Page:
The contrasts which I have described exist throughout London and every big city. They are also to be seen in much of the small town urban sprawl of the old industrial areas. It must now be faced that there has not been the radical environmental improvement in our inner city areas to which so much action has been directed during the past 25 years and more despite the massive improvement in housing conditions for many individual families during the growth of suburbia and the slum clearance of the past 25 years, and during the 1930s. There have to be major changes in our urban housing and land policies to ensure that conditions change much more rapidly in future than in the past.

Today I shall refer to but one of those policies which is relevant to sites such as Pilgrims Way. I do not over-rate its importance in relation to other policies. Inner urban areas of the cities, in addition to providing poor housing, poor job opportunities and poor community services of a variety of kinds, will be short of open space and amenity land as far as we can see into the future on the basis of present facts and policies. That means that even new developments, such as housing, schools and various kinds of social services, will continue to be substandard well into the next century and beyond.

Those are the facts of life, despite the constant reiteration of minimum standards at official level and in all planning circles. For example, I doubt whether there are more than a handful of the many hundreds of schools in inner London and similar areas which comply with the minimum standards of the Department of Education and Science for playing fields. That is because they cannot be complied with. The same position obtains in many other inner city areas. There must be improvement or redevelopment in future, but the standards provided will be substandard on the basis of present policies and facts. Meanwhile, in the outer suburbs there is open space provision which frequently exceeds minimum planning standards, and far exceeds the standards to be found in the inner cities.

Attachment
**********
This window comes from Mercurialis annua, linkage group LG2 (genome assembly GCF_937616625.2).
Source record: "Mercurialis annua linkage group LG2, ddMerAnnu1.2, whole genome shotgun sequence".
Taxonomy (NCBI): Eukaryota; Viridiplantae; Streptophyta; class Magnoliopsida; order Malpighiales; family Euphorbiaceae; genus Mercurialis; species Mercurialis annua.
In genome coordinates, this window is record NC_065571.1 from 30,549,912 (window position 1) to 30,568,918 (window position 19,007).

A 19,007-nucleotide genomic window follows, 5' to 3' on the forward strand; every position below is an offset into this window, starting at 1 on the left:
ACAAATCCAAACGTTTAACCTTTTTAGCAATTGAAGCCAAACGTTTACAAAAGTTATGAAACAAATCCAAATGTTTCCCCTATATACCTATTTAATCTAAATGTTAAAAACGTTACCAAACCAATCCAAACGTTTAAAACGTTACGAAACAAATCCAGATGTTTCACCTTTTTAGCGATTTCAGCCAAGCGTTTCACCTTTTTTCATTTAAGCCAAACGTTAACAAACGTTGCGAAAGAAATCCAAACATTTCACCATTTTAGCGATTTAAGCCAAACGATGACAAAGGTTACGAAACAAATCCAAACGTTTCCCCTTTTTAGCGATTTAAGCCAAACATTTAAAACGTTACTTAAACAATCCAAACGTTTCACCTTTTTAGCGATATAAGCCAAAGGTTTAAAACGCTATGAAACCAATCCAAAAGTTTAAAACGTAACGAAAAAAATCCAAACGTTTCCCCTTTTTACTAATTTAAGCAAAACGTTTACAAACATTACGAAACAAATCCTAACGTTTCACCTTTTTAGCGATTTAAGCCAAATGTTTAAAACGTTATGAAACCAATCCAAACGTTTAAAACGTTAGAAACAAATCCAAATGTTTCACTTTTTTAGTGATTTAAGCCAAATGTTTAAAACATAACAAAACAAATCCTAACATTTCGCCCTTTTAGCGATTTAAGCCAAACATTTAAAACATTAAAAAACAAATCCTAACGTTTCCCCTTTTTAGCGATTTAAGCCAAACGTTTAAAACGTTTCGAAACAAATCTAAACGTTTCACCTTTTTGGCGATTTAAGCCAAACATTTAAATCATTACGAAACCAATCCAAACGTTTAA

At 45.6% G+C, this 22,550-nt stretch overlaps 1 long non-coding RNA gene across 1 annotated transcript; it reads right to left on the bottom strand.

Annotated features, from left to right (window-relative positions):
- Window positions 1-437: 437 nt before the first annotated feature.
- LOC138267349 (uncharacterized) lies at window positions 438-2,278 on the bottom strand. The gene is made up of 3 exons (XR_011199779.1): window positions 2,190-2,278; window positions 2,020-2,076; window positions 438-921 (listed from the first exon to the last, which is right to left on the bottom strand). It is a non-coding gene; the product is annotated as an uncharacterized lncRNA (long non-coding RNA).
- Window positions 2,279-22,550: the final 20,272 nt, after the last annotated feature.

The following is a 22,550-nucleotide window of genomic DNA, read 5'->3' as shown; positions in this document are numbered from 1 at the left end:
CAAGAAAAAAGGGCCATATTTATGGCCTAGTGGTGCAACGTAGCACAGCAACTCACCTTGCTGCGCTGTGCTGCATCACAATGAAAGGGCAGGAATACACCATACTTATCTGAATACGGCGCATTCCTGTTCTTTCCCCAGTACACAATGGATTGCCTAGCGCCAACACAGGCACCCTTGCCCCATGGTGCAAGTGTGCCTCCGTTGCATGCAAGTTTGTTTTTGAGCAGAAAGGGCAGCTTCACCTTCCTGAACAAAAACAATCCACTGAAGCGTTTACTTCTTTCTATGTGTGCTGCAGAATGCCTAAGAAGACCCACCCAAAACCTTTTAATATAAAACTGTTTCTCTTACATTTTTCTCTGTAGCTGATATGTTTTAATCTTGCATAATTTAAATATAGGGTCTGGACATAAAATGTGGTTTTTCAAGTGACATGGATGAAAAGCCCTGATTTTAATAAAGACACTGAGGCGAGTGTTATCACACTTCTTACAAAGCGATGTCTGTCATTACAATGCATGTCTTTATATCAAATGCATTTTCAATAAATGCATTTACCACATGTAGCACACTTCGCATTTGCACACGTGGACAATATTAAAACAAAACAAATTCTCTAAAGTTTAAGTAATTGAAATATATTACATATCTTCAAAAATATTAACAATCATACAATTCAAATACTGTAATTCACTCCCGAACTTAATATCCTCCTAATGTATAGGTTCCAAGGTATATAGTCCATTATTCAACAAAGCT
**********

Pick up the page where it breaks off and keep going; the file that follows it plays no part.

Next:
The renewal of our older areas, whether by redevelopment or modernisation and environmental improvement, should include the better provision of open space and requires the land to which to move people and services so that better conditions can be provided. Without such movement these areas cannot be renewed at a reasonable speed and decent modern conditions provided. The open space which they need will thus never be provided. An important contribution to such inner city renewal would be the introduction of selective "land swaps", involving the development of open spaces directly related to the renewal of particular building areas, including the provision of open spaces in such areas. That idea should also be applied to the 2,000 acres of non-amenity green belt land which the Secretary of State for the Environment is proposing to use for housing in Greater London.